“You hungry?” I asked her.

“Sure, I guess.”

She had a car, an old Honda Civic. Trinkets, lots of them, hung from the rearview mirror. The car smelled of bubble gum and fruity shampoo. I didn’t recognize the music blaring from the speakers, but I didn’t mind it either.

We drove to a classic New Jersey diner on Route 10 without speaking. There were autographed photographs of local anchormen behind the counter. Each booth had a mini-jukebox. The menu was slightly longer than a Tom Clancy novel.

A man with a heavy beard and heavier deodorant asked us how many. We told him that we were two. Katy added that we wanted a smoking table. I didn’t know smoking sections still existed, but apparently big diners are throwbacks. As soon as we sat, she pulled the ashtray toward her, almost as if for protection.

“After you came by the house,” she said, “I went to the graveyard.”

The water boy filled our glasses. She inhaled on the cigarette and did that lean-back-and-up blowout. “I haven’t gone in years. But after I saw you, I don’t know, I felt like I should.”

She still would not look at me. I find this a lot with the kids at the shelter. They avoid your eyes. I let them. It does not mean anything. I try to hold their gaze, but I’ve learned that eye contact is overrated.

“I barely remember Julie anymore. I see the pictures and I don’t know if my memories are real or something I made up myself. I think, oh I remember when we went on the teacups at Great Adventure and then I’ll see the picture and I won’t know if I really remember it or if I just remember the picture. You know what I mean?”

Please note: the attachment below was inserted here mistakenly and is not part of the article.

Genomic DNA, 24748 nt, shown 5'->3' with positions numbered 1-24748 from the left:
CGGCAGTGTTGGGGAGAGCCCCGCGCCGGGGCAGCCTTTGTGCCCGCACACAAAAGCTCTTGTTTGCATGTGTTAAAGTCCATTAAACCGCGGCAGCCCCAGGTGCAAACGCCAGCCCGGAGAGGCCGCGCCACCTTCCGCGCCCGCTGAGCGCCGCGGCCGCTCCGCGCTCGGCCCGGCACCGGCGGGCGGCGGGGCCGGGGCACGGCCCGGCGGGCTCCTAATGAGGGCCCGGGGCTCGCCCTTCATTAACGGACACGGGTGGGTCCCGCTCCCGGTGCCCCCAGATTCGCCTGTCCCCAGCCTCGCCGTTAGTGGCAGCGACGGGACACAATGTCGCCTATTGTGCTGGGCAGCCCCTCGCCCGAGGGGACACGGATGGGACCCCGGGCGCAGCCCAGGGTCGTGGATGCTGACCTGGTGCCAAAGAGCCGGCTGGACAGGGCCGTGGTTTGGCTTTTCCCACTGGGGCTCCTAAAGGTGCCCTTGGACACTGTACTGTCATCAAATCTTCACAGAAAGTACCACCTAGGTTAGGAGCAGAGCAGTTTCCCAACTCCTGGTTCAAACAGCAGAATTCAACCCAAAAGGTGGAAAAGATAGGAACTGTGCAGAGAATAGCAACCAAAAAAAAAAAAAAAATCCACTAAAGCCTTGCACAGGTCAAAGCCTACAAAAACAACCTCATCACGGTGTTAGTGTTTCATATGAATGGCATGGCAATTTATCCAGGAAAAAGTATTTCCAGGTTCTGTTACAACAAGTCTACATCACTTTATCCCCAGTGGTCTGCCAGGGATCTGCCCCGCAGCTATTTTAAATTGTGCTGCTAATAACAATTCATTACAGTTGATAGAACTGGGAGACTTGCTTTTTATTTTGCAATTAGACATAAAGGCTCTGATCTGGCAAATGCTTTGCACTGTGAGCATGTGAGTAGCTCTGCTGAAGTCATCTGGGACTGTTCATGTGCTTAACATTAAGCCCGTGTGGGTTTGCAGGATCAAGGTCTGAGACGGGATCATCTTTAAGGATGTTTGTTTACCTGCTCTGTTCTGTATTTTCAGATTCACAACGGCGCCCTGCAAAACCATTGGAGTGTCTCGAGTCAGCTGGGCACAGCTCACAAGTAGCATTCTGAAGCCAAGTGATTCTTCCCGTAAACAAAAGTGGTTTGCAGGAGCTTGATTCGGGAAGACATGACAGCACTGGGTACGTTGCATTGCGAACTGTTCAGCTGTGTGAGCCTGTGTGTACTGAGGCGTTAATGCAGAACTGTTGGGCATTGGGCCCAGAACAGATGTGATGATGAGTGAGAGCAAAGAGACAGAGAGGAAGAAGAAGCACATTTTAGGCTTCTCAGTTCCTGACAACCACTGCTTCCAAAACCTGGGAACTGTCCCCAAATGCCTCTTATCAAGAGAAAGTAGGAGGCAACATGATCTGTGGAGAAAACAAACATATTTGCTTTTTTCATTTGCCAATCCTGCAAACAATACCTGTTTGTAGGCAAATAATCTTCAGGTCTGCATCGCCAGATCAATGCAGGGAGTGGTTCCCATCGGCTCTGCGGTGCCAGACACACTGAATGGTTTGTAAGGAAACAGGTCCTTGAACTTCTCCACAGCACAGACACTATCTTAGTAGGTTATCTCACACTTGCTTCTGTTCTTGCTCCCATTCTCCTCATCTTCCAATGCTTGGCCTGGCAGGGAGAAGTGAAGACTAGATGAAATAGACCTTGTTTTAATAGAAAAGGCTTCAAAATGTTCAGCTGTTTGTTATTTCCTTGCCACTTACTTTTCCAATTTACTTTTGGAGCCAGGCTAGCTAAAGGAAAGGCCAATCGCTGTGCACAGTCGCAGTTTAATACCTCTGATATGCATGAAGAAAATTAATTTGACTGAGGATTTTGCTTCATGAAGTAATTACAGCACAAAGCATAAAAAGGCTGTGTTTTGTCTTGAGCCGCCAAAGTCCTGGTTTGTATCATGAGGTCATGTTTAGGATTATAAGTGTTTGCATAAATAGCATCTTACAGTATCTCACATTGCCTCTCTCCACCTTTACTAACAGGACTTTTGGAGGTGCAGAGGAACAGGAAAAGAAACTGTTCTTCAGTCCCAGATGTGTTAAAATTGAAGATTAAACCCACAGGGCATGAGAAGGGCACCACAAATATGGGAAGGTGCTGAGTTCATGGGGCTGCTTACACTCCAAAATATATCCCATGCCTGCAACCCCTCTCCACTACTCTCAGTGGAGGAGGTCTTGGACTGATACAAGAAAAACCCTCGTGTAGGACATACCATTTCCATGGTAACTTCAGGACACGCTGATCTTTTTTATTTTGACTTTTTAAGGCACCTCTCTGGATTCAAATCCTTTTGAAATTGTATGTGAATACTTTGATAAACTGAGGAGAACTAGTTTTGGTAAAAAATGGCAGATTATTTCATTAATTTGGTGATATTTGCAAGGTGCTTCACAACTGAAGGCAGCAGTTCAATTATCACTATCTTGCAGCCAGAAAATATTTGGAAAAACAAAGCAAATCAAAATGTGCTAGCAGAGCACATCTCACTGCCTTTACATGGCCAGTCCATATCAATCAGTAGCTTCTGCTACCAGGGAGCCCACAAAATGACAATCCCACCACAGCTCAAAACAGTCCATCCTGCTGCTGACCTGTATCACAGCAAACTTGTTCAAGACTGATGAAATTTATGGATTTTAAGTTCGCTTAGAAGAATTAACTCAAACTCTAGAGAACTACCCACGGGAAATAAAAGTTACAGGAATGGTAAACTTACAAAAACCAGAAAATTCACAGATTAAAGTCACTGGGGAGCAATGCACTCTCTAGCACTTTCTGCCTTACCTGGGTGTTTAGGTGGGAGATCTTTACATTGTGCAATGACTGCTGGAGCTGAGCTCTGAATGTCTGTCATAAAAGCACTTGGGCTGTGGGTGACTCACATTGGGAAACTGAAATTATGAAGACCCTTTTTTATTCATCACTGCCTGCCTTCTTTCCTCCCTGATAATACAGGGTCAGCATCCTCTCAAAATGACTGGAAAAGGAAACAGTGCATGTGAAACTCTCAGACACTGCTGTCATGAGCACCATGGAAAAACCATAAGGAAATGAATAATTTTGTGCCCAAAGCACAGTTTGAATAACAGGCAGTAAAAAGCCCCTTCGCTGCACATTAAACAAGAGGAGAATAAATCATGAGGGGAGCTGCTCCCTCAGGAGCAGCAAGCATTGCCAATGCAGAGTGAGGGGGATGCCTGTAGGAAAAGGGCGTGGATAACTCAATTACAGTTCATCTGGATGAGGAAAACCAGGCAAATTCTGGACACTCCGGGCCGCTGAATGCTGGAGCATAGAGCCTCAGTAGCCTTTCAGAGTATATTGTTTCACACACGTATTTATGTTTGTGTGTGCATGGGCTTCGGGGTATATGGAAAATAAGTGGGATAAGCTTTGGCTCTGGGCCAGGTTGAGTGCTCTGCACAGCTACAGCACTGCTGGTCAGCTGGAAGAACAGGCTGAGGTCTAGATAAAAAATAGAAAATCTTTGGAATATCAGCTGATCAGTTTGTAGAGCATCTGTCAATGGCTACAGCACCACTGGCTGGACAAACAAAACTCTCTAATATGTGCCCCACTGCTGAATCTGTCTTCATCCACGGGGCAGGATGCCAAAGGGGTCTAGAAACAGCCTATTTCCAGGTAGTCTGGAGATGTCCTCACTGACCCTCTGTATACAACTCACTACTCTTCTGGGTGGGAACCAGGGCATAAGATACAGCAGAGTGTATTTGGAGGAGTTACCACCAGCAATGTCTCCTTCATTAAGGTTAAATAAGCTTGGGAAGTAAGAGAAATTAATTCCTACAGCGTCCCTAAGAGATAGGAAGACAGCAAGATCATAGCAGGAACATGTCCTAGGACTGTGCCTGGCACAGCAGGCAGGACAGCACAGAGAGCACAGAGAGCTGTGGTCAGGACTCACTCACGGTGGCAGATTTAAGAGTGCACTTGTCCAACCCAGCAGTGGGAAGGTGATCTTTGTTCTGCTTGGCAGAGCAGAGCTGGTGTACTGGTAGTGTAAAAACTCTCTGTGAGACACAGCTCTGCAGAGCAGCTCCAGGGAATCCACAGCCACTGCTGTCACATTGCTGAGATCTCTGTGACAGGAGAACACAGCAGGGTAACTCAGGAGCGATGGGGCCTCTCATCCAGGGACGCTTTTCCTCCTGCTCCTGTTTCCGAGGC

“I think so, yes.”

“And after you came by, I mean, I had to get out of the house. My dad was raging. My mom was crying. I just had to get out.”

“I didn’t mean to upset anyone,” I said.

She waved my words away. “It’s okay. It’s good for them in a weird way. Most of the time we tiptoe around it, you know. It’s creepy. Sometimes I wish . . . I wish I could just scream, ‘She’s dead.’ ” Katy leaned forward. “You want to hear something totally freaky?”

I gestured for her to go ahead.

“We haven’t changed the basement. That old couch and TV. That ratty carpet. That old trunk I used to hide behind. They’re all still there. Nobody uses them. But they’re there. And our laundry room is still down there. We have to walk through that room to get to it. You understand what I’m saying? That’s how we live. We tiptoe around upstairs, you know, like we’re living on ice and we’re afraid the floor is going to crack and we’re all going to fall down into that basement.”

She stopped and sucked on the cigarette as if it were an air hose. I sat back. Like I said before: I’d never really thought about Katy Miller, about what the murder of her sister had done to her. I thought about her parents, of course. I thought about the devastation. I often wondered why they’d stay in the house, but then again, I never really understood why my parents had not moved either. I mentioned before the link between comfort and self-inflicted pain, the desire to hold on because suffering was preferable to forgetting. Staying in that house had to be the ultimate example.

Prev Next
Romance | Vampires | Fantasy | Billionaire | Werewolves | Zombies